Septic systems, or more currently known as on-site sewage systems, provide a safe alternative for disposing of household wastewater from showers, sinks, toilets and washing machines when municipal sewer service is not available.
When working properly, a septic system treats the harmful bacteria found in wastewater and disperses it safely within the soil of your yard. If not functioning properly, a septic system can pose significant health risks to people, pets and the environment by discharging untreated sewage onto neighboring yards or nearby creeks or ditches.
Backyard seepage, toilets that won’t flush, bathtubs that won’t drain, and illnesses from contaminated drinking water are a few of the problems related to these failures, not to mention the frustration of high repair or replacement costs.
The Department of Health’s Environmental Services Division – Pollution Control Program issues permits and conducts inspections for all new on-site sewage disposal systems (also known as septic systems) as well as repairs to existing systems in Allen County. Sites are also evaluated to determine suitability for installation of septic systems.
Below you will find information on state and local regulations, permit applications, information on septic system maintenance and other helpful resources.
For more information or to report a concern with a septic system, call us at (260) 449-7530.
State of Indiana Regulations
- Residential On-Site Sewage Systems Rule 410 IAC 6-8.3
- Commercial On-Site Sewage System Rule 410 IAC 6-10.1
- ISDH Residential Sewage Disposal Section
Allen County Ordinances
- Allen County Private Sewage Disposal Ordinance
- Title 17 Article 1 Allen County On-Site Waste Water Management District Creation
- Title 17 Article 2 Allen County On-Site Wastewater Management District Fees Ordinance
- Title 17 Article 3 Allen County On-Site Wastewater Management District Provider Qualification Ordinance
Permit Applications & Resources
On-Site Sewage System Packet (New, replacement, alteration, or repair) – any document(s) indented below indicate it is part of the permit packet
- Residential On-Site Sewage System Construction Permit Application
- Commercial On-Site Sewage System Construction Permit Application
- How to Obtain a Permit Instructions
- Allen County On-Site Wastewater Management District Application
- Allen County On-Site Wastewater Management District Fee Table
- List of Soil Scientists
- List of Septic System Designers
- Certified Evaluators, Installers & Service Providers
- IDEM-Licensed Wastewater Haulers List
- Recessional Moraine Soil Notice
- ISDH Recessional Moraine Protocol
- Notice of Onsite Sewage System & Bedroom Affidavit Residential
- Notice of Onsite Sewage System Use Affidavit Commercial
- Application for On-Site Sewage System Abandonment Permit
- Notice for Replacing On-Site Sewage System
Signs of a Failing Septic System
Homeowners may mistakenly believe their septic systems are working properly so long as the toilets flush properly and there is no smell in the yard or adjacent ditches. However, septic systems can fail in other, less obvious ways, so it’s important to recognize the common signs of septic system failures.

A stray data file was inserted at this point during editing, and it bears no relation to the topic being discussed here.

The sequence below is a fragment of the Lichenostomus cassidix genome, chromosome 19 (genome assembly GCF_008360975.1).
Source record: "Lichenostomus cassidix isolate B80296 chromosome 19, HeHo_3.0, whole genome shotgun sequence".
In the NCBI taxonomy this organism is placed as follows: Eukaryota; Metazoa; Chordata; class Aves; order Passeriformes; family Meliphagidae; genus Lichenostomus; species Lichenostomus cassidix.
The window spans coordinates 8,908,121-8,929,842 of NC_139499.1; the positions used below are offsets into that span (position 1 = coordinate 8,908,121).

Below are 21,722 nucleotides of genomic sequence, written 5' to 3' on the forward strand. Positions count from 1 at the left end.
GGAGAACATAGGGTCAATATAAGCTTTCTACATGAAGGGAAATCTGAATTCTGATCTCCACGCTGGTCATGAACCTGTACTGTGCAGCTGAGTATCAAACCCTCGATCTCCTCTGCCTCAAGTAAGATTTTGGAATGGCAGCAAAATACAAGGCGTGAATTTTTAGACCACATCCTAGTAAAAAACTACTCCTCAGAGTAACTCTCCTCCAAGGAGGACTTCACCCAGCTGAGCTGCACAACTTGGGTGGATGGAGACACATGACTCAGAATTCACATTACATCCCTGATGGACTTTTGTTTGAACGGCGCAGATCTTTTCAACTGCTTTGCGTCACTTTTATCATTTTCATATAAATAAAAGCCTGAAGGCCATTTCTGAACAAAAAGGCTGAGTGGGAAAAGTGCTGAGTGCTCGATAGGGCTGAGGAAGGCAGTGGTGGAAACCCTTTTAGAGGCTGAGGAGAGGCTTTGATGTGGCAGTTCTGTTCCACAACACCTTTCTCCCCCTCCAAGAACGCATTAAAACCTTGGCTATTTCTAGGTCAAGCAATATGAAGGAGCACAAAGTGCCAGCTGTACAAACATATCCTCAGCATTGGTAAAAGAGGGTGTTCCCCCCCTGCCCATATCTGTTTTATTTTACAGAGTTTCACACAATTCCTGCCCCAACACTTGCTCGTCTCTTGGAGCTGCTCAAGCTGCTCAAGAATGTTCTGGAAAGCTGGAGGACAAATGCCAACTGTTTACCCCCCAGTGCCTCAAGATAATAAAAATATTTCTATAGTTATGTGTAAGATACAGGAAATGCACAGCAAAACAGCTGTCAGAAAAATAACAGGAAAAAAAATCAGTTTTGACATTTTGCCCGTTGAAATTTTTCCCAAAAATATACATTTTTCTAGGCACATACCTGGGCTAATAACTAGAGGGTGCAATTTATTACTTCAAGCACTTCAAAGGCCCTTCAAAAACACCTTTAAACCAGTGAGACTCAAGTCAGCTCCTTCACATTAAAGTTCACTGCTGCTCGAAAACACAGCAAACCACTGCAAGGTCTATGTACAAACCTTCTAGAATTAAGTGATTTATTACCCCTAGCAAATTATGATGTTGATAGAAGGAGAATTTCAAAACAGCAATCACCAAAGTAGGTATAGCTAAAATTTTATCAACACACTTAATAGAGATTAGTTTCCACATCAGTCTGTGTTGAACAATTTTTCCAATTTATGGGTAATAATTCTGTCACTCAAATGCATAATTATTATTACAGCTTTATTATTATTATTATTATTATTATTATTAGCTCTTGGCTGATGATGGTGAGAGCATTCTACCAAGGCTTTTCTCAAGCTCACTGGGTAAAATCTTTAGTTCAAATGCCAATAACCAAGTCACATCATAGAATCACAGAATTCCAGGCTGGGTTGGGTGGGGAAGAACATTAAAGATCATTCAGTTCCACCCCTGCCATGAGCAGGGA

Those signs include:
- Slowly draining sinks and toilets
- Gurgling sounds in the plumbing
- Plumbing backups
- Sewage odors in the house or yard
- Grounds is wet or mushy above your septic system’s absorption field
- Grass is greener or grows faster above your absorption field
- Tests show the presence of bacteria in nearby streams or well
Tips for Maintaining Your Septic System
To extend the life of your septic system, it’s important to practice the following maintenance steps:
- Have your septic tank pumped regularly. Over time, sludge and scum can build up in a tank. Make sure to clean the tank every 3 years, including the effluent filter.
- Monitor water usage. Excessive water use can overload the system. Install a water meter to monitor usage and do not do all the washing or laundry at one time
- Be careful about what goes down the drain. Avoid flushing any objects or substances that do not easily decompose. Do not use “septic tank additives” as they may do more harm than good.
- Protect the system. Do not drive or park heavy equipment over the absorption field or plant trees or shrubs within it.
- Join the Allen County On-Site Wastewater Management District. Benefits include regular inspections and preventative maintenance. For more information, call (260) 449-4181 or email to ACOWMD@allencounty.us
Below is a educational video that shows homeowners what a septic system is, what it does, and how to prevent any potential problems through proper maintenance.
For a single copy of the video, please send your request and a check for $7 made out to the Allen County Department of Health, 200 E. Berry St., Suite 360, Fort Wayne, IN 46802.
For multiple copies of the video, please contact ACOWMD@allencounty.us or call (260) 449-4181 for pricing information.
From the Purdue Extension Office
The Purdue Extension Service has published a number of information sheets on septic system maintenance.
- Operating and Maintaining an On-Site Sewage System
- Keep the “Dirty Dozen” Out of Your On-Site Sewage System (Septic Tank)
- Cleaning an On-Site Sewage System
- Soil Hydraulic Conductivity and Septic System Performance
- Swelling Clays and Septic Systems
- High Water Tables and Septic System Perimeter Drains
- Construction Guidelines for Conventional Septic Systems
- On-Site Sewage Systems Programs (ISDH)
- On-Site Wastewater (CDC)
- Septic Systems (EPA)
- Why Maintain Your Septic System (EPA)
- What to Do If Your Septic System Fails (EPA)
- How Your Failing Septic System Affects Nearby Water Sources (EPA)
- Preparing Seasonal Septic Systems for Winter (On-Site Installer)
- How to Winterize On-Site Systems (On-Site Installer)